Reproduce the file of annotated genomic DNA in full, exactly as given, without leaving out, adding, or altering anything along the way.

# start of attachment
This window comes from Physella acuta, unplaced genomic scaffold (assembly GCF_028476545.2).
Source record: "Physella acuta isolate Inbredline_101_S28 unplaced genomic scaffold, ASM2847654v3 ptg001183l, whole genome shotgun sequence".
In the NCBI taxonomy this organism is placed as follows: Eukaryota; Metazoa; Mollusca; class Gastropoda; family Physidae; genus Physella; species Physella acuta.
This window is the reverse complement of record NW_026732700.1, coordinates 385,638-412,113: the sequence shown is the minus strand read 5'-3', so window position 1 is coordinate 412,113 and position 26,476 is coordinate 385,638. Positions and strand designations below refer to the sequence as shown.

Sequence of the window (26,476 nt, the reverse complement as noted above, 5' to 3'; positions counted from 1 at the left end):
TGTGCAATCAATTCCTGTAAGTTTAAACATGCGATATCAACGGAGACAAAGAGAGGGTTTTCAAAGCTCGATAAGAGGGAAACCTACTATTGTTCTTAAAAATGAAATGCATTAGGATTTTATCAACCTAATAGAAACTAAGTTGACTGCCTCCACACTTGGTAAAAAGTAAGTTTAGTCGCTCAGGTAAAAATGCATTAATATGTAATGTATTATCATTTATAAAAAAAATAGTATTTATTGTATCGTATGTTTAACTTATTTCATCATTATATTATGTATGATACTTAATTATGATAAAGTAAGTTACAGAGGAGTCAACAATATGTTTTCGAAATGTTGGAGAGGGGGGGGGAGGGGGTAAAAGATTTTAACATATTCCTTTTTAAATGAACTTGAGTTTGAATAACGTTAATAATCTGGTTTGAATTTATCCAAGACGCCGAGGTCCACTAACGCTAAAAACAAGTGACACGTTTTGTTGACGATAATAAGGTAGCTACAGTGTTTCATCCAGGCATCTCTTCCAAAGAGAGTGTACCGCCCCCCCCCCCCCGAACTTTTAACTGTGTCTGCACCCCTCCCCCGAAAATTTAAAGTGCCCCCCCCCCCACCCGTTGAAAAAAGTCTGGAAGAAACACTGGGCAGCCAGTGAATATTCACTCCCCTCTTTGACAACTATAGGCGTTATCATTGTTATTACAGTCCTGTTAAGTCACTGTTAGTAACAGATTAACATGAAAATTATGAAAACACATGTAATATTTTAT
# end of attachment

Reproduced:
This window comes from Physella acuta, unplaced genomic scaffold (assembly GCF_028476545.2).
Source record: "Physella acuta isolate Inbredline_101_S28 unplaced genomic scaffold, ASM2847654v3 ptg001183l, whole genome shotgun sequence".
In the NCBI taxonomy this organism is placed as follows: Eukaryota; Metazoa; Mollusca; class Gastropoda; family Physidae; genus Physella; species Physella acuta.
This window is the reverse complement of record NW_026732700.1, coordinates 385,638-412,113: the sequence shown is the minus strand read 5'-3', so window position 1 is coordinate 412,113 and position 26,476 is coordinate 385,638. Positions and strand designations below refer to the sequence as shown.

Sequence of the window (26,476 nt, the reverse complement as noted above, 5' to 3'; positions counted from 1 at the left end):
TGTGCAATCAATTCCTGTAAGTTTAAACATGCGATATCAACGGAGACAAAGAGAGGGTTTTCAAAGCTCGATAAGAGGGAAACCTACTATTGTTCTTAAAAATGAAATGCATTAGGATTTTATCAACCTAATAGAAACTAAGTTGACTGCCTCCACACTTGGTAAAAAGTAAGTTTAGTCGCTCAGGTAAAAATGCATTAATATGTAATGTATTATCATTTATAAAAAAAATAGTATTTATTGTATCGTATGTTTAACTTATTTCATCATTATATTATGTATGATACTTAATTATGATAAAGTAAGTTACAGAGGAGTCAACAATATGTTTTCGAAATGTTGGAGAGGGGGGGGGAGGGGGTAAAAGATTTTAACATATTCCTTTTTAAATGAACTTGAGTTTGAATAACGTTAATAATCTGGTTTGAATTTATCCAAGACGCCGAGGTCCACTAACGCTAAAAACAAGTGACACGTTTTGTTGACGATAATAAGGTAGCTACAGTGTTTCATCCAGGCATCTCTTCCAAAGAGAGTGTACCGCCCCCCCCCCCCCGAACTTTTAACTGTGTCTGCACCCCTCCCCCGAAAATTTAAAGTGCCCCCCCCCCCACCCGTTGAAAAAAGTCTGGAAGAAACACTGGGCAGCCAGTGAATATTCACTCCCCTCTTTGACAACTATAGGCGTTATCATTGTTATTACAGTCCTGTTAAGTCACTGTTAGTAACAGATTAACATGAAAATTATGAAAACACATGTAATATTTTAT